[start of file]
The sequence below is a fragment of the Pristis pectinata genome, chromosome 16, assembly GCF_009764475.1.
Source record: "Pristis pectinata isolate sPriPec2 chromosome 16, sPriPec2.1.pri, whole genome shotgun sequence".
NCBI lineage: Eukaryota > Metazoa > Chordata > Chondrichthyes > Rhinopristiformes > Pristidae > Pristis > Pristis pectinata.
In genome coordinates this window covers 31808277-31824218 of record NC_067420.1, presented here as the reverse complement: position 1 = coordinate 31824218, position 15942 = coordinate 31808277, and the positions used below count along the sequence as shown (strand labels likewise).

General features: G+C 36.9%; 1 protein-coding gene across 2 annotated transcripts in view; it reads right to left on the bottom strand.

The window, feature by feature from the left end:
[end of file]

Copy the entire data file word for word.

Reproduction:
The sequence below is a fragment of the Pristis pectinata genome, chromosome 16, assembly GCF_009764475.1.
Source record: "Pristis pectinata isolate sPriPec2 chromosome 16, sPriPec2.1.pri, whole genome shotgun sequence".
NCBI lineage: Eukaryota > Metazoa > Chordata > Chondrichthyes > Rhinopristiformes > Pristidae > Pristis > Pristis pectinata.
In genome coordinates this window covers 31808277-31824218 of record NC_067420.1, presented here as the reverse complement: position 1 = coordinate 31824218, position 15942 = coordinate 31808277, and the positions used below count along the sequence as shown (strand labels likewise).

General features: G+C 36.9%; 1 protein-coding gene across 2 annotated transcripts in view; it reads right to left on the bottom strand.

The window, feature by feature from the left end: